Sin is not just a private matter. Everything we do affects others, and we have to think of them constantly. God created us to be interdependent, not independent. We who are strong in our faith must, without pride or condescension, treat others with love, patience, and self-restraint.

Romans 14:22-23 So whatever you believe about these things keep between yourself and God. Blessed is the man who does not condemn himself by what he approves. But the man who has doubts is condemned if he eats, because his eating is not from faith; and everything that does not come from faith is sin.

We try to steer clear of actions forbidden by Scripture, of course, but sometimes Scripture is silent. Then we should follow our consciences. “Everything that does not come from faith is sin” means that to go against a conviction will leave a person with a guilty or uneasy conscience.

Lets Bring it home: Is the Church and those that are strong in faith maintaining that peace when in disagreement? When God shows us that something is wrong for us, we should avoid it. But we should not look down on other Christians who exercise their freedom in those areas.


Under Gods Command

Romans 14:20-21 Do not destroy the work of God for the sake of food. All food is clean, but it is wrong for a man to eat anything that causes someone else to stumble. It is better not to eat meat or drink wine or to do anything else that will cause your brother to fall.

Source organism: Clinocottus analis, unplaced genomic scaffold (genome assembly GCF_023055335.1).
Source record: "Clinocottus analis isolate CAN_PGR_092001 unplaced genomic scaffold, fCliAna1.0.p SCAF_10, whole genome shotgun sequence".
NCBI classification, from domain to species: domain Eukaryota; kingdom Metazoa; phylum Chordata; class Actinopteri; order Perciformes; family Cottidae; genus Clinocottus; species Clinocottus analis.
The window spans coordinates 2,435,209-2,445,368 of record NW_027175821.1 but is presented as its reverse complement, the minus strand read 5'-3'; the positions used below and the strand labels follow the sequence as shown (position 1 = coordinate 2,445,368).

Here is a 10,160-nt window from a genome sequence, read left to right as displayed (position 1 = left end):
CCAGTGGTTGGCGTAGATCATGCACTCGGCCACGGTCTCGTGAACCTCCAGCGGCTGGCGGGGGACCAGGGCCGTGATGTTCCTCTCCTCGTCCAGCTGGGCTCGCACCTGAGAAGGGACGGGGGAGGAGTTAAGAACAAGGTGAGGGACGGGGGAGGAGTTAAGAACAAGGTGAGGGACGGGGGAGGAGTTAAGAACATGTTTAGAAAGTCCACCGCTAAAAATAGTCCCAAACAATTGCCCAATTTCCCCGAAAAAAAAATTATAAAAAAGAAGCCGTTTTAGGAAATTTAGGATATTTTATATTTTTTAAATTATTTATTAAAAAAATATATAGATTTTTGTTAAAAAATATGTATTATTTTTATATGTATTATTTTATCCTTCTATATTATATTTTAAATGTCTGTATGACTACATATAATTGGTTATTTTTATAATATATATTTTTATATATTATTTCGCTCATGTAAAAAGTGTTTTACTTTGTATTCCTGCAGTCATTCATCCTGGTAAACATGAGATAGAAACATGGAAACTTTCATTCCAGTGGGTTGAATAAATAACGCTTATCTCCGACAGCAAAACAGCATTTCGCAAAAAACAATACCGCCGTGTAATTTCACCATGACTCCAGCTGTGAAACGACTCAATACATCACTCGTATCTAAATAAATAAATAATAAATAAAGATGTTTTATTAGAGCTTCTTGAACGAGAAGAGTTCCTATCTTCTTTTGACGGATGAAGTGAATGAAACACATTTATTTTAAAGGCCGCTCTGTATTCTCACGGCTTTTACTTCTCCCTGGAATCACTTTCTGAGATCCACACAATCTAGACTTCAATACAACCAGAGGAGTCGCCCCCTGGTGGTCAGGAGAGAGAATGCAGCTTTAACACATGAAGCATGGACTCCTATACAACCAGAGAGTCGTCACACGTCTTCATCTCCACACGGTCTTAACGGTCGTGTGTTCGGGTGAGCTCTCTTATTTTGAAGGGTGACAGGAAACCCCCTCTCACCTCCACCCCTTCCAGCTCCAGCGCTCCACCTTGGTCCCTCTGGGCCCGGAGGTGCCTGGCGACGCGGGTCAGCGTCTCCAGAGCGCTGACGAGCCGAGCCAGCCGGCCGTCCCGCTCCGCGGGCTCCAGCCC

Sin is not just a private matter. Everything we do affects others, and we have to think of them constantly. God created us to be interdependent, not independent. We who are strong in our faith must, without pride or condescension, treat others with love, patience, and self-restraint.

Lets Bring it home: Is the Church and those that are strong in faith maintaining that peace when in disagreement?


Under Gods Command

Romans 14:14 As one who is in the Lord Jesus, I am fully convinced that no food is unclean in itself. But if anyone regards something as unclean, then for him it is unclean.

At the Jerusalem council (Acts 15), the Jewish church in Jerusalem asked the Gentile church in Antioch not to eat meat that had been sacrificed to idols. Paul was at the Jerusalem council, and he accepted this request not because he felt that eating such meat was wrong in itself, but because this practice would deeply offend many Jewish believers. Paul did not think the issue was worth dividing the church over; his desire was to promote unity. So he concludes, “if anyone regards something as unclean, then for him it is unclean.” Paul’s practice was to honor, as far as possible, the convictions of others.

Lets Bring it home: Believers are called to accept one another without judging our varied opinions. However, when the situation has to be faced, how should we deal with those who disagree with us? Paul’s response is that all believers should act in love so as to maintain peace in the Church.